Qiu-Wen Kou, a sophomore Doctor of Veterinary Medicine student at Kansas State University, compared her learning experiences in the U.S. and China.
"One of the most common questions that I have been asked since I have been here is what is the difference between the Doctor of Veterinary Medicine program in the U.S. and in China," she said. "We have 135 hours for gross anatomy lab, compared to 16 hours in China. I cannot believe I have spent so much time with those specimens."
"Last year, we had the most intense course load, but it was very fun," said Yi Ding, a junior Doctor of Veterinary Medicine student at the University of Minnesota. "I felt satisfied at learning a lot every day."
All the students are appreciative to the people who have supported them.
"This year, I got a car. If you have a car, you actually cannot go far unless you have fuel," said Aolei Chen, a sophomore Doctor of Veterinary Medicine student at the University of Minnesota. "All the people here — you are my fuel. You took me far away from China to the U.S. — 7,500 miles across the Pacific Ocean. I believe we could go further onto the international stage sometime in the future."
The U.S.-China Joint DVM Program is sponsored by Kansas State University, the China Scholarship Council, International Veterinary Collaboration for China/Zoetis and the Chinese Veterinary Medical Association. The U.S.-China Center for Animal Health coordinates and leads the partnership in mobilizing the program.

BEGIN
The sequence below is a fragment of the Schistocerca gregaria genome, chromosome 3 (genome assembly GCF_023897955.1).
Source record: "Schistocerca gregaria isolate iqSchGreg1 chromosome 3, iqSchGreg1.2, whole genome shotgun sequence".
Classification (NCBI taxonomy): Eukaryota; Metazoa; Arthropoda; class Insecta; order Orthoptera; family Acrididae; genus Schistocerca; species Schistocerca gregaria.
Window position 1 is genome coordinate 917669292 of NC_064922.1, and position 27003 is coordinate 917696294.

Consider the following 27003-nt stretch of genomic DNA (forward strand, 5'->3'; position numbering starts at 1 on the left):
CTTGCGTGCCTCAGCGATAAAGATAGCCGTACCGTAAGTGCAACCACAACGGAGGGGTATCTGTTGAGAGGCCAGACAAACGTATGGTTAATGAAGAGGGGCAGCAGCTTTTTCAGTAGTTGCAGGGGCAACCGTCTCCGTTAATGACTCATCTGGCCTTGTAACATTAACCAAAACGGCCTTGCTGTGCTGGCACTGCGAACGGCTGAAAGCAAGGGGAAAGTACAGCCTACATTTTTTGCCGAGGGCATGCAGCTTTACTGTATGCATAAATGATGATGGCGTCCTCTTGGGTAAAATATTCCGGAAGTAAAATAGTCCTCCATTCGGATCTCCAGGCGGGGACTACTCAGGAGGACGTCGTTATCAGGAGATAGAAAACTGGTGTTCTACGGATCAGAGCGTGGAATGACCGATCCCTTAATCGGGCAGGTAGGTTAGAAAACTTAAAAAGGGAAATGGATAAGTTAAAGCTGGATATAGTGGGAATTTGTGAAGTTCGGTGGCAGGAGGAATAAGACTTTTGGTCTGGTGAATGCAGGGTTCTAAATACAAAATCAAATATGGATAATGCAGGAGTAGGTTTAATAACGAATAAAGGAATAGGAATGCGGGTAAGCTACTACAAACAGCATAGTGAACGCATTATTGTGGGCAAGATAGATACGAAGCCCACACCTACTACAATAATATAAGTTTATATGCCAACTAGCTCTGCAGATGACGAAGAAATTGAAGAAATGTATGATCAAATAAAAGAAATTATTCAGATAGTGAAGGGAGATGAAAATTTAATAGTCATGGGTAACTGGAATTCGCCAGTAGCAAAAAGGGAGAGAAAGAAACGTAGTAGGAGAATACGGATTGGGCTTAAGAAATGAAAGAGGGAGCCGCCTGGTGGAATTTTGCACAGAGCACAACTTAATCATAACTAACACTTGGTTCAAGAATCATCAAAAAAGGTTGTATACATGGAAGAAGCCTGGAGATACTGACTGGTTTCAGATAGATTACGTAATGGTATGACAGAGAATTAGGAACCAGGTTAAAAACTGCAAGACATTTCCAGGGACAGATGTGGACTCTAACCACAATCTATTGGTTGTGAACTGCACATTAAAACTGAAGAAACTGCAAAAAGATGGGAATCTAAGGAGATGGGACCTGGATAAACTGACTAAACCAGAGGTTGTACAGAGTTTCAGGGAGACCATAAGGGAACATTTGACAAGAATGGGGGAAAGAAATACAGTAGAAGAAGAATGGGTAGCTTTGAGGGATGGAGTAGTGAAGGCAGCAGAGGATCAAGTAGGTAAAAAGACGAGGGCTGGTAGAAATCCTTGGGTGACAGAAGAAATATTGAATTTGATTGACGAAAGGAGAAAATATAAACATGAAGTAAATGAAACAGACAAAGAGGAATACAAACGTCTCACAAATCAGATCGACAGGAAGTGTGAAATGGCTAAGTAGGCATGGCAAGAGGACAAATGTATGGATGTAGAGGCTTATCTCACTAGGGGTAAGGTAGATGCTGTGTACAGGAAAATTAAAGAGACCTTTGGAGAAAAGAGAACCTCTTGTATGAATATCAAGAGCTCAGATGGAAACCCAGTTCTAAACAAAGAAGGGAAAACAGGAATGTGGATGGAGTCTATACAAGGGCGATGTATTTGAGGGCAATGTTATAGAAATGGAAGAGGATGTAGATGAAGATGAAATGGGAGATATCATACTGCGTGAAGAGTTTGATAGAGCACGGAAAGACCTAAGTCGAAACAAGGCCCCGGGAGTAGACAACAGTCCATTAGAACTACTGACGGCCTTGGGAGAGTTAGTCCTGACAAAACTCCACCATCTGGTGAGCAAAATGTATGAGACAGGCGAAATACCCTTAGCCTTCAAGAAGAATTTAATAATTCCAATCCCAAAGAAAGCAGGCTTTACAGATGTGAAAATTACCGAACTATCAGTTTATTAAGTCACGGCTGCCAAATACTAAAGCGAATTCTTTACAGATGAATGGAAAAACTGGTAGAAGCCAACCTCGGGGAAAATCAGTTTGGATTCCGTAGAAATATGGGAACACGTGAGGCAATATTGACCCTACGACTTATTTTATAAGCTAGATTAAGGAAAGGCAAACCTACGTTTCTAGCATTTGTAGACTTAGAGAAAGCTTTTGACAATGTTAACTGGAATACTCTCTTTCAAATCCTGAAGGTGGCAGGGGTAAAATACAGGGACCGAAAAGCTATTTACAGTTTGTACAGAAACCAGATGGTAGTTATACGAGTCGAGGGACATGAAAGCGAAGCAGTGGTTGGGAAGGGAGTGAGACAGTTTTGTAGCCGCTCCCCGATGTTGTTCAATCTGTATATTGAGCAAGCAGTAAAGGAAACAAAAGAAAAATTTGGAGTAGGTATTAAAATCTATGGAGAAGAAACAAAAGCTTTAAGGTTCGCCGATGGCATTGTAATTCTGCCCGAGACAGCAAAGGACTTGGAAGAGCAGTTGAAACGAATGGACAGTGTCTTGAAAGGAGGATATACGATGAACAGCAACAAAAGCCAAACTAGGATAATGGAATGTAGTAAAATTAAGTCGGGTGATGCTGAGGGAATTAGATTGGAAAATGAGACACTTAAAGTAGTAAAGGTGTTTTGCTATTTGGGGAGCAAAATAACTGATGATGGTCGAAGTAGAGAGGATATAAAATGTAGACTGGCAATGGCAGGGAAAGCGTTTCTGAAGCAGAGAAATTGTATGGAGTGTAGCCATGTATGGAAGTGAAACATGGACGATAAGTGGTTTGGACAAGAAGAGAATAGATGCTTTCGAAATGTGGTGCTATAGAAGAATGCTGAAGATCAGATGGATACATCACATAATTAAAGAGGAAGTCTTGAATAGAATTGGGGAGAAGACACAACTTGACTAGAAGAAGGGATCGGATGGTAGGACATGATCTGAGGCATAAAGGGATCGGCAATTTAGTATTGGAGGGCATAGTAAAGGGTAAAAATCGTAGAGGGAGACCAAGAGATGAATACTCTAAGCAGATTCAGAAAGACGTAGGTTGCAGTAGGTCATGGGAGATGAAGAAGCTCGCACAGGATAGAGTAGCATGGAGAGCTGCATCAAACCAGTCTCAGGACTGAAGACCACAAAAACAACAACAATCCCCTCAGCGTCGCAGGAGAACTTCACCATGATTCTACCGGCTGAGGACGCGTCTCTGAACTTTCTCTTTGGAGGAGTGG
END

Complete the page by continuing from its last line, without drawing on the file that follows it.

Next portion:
The reunion also created an opportunity for supporters to review the program.
"It's great to listen to the students sharing their experiences and to know that our investment has been worthwhile," said Tony Tan, group director of business development and global alliances for Zoetis. "I'm confident this is the best investment Zoetis has made to make a difference in veterinary education in China."
Jun Liu, the deputy consul general of China in its Chicago office told the students, "We are very proud of you. This is a prestigious program. In my opinion you're already standing on giant shoulders so you can make a big difference once you graduate and return to China. You can make history."
The program also partners with Banfield Pet Hospital; the American Veterinary Medical Association; USDA; University of California, Davis; University of Minnesota; Iowa State University; and 12 agricultural universities in China. This unique collaboration with universities, governments and animal health industry in the U.S. and China creates unprecedented learning opportunities for students in the program. Over the summer, some students served internships at Banfield Pet Hospital, American Veterinary Medical Association and the UDSA.
"We have had two students who are working with and have worked with Banfield. They are completely model students and model people," said Dan Aja, chief medical officer for Banfield Pet Hospital. "At Banfield, we feel like it's our responsibility to lean in and share best practices that can help the veterinary profession grow, not just in China, but globally. It's really, really important."
Joseph Kinnarney, president of the American Veterinary Medical Association told students, "History will be made when you go back to China. As president of the AVMA, I will help you. I will be committed to helping the Chinese Veterinary Medical Association and the Chinese veterinary profession to enhance and grow. Worldwide, we have to have a strong 'One Health, One Profession' in order to meet the needs of the world."